Entrepreneurs: The smarter glovemaker

This article first appeared in Enterprise, The Edge Malaysia Weekly, on December 31, 2018 - January 06, 2019.
-A +A

Foo Khon Pu has a mind that never rests. In 1992, when nitrile was mostly used in the tyre industry, the executive chairman of Smart Glove Corp Sdn Bhd recognised that it could be used to make gloves. Three years later, he managed to convince the Japanese synthetic material manufacturer to supply him with the material for that purpose. His nitrile gloves went on to sell like hotcakes in the US market.

Today, the nitrile market for disposable gloves is about 1.3 million tonnes per year. The market is saturated with large players who eventually recognised the opportunity that Foo had not only spotted but innovated and developed years earlier.

Then, there was the little problem of passing the US Food and Drug Administration’s inspections, which confounded the best of manufacturers and kept them awake at night. But Foo’s busy brain got humming and he figured out a way to reduce the defects by making the product in two layers so as to reduce the pinholes. It worked and today, everybody uses his method.

Although Foo’s nitrile glove passed the inspections, it was still not comfortable. So, the chemist by training put on his thinking cap once again and the company managed to develop soft nitrile in 2003. “We enjoyed a lot of good business and could even fix the price in the industry. The others were not even there yet. It was still early in the game and they had not gone all the way into making nitrile gloves,” he laughs.

But blue oceans, as it were, do not last very long. The others soon caught on.

Foo was unfazed. He turned his attention to an even better and more innovative product — the thinnest, the most comfortable and even reusable rather than disposable gloves.

Foo graduated from the University of Malaya in the late 1980s and his first job was in ceramics. He got into gloves because he received an offer from Sri Johani, one of the largest glove manufacturers in the country at the time.

He quickly learnt all there was to know about glove manufacturing and left the company briefly to set up his own with two of the top four business owners in the industry. Sri Johani lured him back with the promise of an equity stake if he managed to turn the loss-making company around. He did, and received a 30% stake in the company for his efforts.

Foo convinced his bosses to give him the majority stake and a free hand to run one of its two factories. And that was how he formed Smart Glove. From the outset, he knew he would emphasise R&D and the company has continued the way it started.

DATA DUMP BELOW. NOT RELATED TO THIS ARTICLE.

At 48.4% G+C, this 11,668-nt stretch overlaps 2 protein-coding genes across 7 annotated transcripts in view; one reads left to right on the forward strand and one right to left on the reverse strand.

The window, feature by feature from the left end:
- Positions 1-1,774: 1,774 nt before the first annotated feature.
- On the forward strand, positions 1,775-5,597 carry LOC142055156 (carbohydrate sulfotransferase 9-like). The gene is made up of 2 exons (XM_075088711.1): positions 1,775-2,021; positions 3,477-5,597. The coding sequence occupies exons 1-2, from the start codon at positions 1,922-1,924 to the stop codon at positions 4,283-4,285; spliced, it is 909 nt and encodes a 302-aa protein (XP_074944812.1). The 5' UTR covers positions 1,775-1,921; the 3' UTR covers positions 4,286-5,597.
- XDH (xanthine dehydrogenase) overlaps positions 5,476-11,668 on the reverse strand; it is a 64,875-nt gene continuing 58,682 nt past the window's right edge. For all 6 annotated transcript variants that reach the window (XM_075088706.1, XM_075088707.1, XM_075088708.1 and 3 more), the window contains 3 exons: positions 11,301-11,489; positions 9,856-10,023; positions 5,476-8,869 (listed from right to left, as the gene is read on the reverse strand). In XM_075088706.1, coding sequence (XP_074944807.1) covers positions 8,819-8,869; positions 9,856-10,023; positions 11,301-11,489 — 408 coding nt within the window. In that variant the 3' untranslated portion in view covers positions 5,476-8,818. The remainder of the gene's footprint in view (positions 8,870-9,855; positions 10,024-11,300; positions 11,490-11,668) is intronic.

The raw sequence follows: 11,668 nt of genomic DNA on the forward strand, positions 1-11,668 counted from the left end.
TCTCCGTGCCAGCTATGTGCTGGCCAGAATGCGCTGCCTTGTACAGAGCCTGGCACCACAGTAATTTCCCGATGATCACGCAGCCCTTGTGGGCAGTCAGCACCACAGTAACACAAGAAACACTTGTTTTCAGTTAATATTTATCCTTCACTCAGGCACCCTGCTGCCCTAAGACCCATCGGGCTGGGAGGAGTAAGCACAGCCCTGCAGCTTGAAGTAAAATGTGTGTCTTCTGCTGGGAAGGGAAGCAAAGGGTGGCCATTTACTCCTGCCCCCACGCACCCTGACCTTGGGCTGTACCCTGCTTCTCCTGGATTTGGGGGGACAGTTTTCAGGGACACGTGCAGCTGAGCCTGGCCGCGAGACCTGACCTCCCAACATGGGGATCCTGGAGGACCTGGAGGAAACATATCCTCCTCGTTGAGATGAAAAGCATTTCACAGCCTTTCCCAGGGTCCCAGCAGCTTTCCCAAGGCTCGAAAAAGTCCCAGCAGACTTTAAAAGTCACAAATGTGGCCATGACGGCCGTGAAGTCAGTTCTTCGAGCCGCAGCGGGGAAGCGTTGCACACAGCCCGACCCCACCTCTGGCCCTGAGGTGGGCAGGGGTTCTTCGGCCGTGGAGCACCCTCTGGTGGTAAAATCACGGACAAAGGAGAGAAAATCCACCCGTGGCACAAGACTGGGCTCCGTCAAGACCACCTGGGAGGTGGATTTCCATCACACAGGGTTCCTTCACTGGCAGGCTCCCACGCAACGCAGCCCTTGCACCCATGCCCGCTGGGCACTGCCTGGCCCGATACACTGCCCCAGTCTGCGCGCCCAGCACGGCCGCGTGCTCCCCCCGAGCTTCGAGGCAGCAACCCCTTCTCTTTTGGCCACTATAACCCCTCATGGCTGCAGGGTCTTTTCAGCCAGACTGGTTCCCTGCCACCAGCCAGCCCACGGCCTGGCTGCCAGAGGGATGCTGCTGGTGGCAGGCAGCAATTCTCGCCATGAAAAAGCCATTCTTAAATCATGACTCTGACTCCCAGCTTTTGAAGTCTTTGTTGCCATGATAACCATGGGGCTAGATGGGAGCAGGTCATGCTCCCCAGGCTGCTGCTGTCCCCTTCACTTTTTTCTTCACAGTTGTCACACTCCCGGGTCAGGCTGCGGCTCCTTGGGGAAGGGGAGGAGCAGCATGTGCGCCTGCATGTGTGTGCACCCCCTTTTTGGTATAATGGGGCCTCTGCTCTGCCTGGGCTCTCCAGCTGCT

In 2010, when the patent infringement lawsuit instituted by the patent holder of nitrile was overturned, the nitrile glove market became  very crowded.

“So we spent more time on R&D and came up with polychloropene gloves in 2013. We noticed that they were actually available in the market, but very expensive. We also noticed that while the material was very comfortable, it was very weak,” says Foo.

So, he did what he did best. He innovated. The team reengineered the material to make it thinner, stronger, cheaper and more comfortable.

Since 2013, Smart Glove has spend RM20 million on R&D and filed patents for 12 innovations, covering up to 50 countries. “Everybody buys the same materials, but we have been putting in special formulations so that the material can be softer, stronger and thinner,” says Foo.

The market took to its products very quickly, he adds. “But our capacity is small. Currently, we are starting with those who are able to pay a premium for our products. But I really want to supply to hospitals, which is the biggest market. We have a problem here because hospitals cannot pay much for the gloves.”

“We managed to put all these innovations into an invention pool and we make use of them to develop different products. So, any product we make uses multiple patents,” says Foo.

Foo is a man to watch as he continues to innovate, figure out new products and expand into new markets. “Our strategy is to be a niche player and make use of all our patents,” he says.